4. Expresses its intention to authorize the establishment of a follow-on [sic] operation which would succeed the multinational force, and requests the Secretary-General to submit for its consideration a report, no later than 1 January 1997, containing his recommendations regarding the possible concept, mandate, structure, size and duration of such an operation, as well as its estimated

Discussion

    1. Is the situation here of such gravity as to constitute a threat to peace justifying measures under Chapter VII of the UN Charter? Are violations of IHL themselves (specifically, the denial of access to humanitarian aid) threats to peace, thus justifying measures under Chapter VII of the UN Charter? Even in non-international armed conflicts? Could the same be said of gross violations of human rights outside armed conflicts?
    2. Is the sending of a multinational protection force to facilitate humanitarian assistance an appropriate measure to stop this threat? Should military forces really perform this role? Can they do so? Is the UN mandate of the protection force the best solution for this situation, particularly when “all necessary means” may be used? Will it help restore law and order? Would the objective here be more accurately defined if  called conflict resolution instead of humanitarian action?
    3. How should the roles ideally be distributed between military forces and humanitarian organizations?
    1. What features distinguish humanitarian action from conflict resolution? Why should the distinction between these objectives be maintained?
    2. How can the risk of entering the domain of “interference” in the internal affairs of a State be avoided? Where is the dividing line between humanitarian intervention and political interference?
    1. Is it possible to envisage the UN dispatch of military forces solely to enforce IHL while excluding any action related to resolving the conflict?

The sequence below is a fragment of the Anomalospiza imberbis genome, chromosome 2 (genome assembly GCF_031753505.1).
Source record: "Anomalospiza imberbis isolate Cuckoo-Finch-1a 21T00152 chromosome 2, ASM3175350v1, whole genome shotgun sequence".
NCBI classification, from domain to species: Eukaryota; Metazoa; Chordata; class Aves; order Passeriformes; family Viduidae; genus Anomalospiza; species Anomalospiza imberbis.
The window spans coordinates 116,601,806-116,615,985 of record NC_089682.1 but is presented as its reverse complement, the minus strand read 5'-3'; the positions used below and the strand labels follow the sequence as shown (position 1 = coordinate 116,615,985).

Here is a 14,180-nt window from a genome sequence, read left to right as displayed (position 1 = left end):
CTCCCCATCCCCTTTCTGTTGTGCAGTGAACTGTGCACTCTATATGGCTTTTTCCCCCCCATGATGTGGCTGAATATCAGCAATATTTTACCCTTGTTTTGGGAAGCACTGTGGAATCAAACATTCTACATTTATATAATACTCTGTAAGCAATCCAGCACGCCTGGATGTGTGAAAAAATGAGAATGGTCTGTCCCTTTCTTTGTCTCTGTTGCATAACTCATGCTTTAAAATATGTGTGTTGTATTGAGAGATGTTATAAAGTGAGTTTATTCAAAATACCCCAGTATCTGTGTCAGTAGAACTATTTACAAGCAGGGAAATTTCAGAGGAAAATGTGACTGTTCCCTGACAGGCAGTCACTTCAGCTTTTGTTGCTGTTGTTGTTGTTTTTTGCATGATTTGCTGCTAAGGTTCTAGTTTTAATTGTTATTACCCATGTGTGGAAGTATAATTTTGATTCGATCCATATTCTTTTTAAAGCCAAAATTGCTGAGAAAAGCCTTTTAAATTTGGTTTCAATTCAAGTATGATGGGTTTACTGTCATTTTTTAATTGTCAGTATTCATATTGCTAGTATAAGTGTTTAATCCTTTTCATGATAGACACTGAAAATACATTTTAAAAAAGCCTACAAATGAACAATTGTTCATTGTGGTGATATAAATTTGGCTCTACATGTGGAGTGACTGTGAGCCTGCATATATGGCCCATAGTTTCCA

2. Which problems are faced by a State, organization or military force that wishes to intervene in terms of conflict resolution at the same place where it also wishes to enforce IHL or provide humanitarian aid?
  1. Is the multinational force sent by the UN bound by IHL? Does the applicability of IHL depend on whether the troops are considered to be under each individual State’s authority? Does IHL apply to the international forces here? What do you think of the argument that IHL cannot formally apply to such operations because they are not armed conflicts between equal partners, but law enforcement actions – if not “police operations” – conducted by the international community, authorized by the Security Council and  reflecting international legal norms whose aim is not to make war but to enforce “law and order”? (GC I-IV, Art. 2)
  2. Have parties to international and non-international armed conflicts an obligation to accept humanitarian assistance to civilians in need? May humanitarian organizations or third States provide such assistance to civilians in need even without the agreement of the relevant party to conflict? Can a UN Security Council Resolution replace such agreement? (GC IV, Arts 1, 2, 3, 59-61; P I, Arts 69, 70, 81 and 91; P II, Art. 18)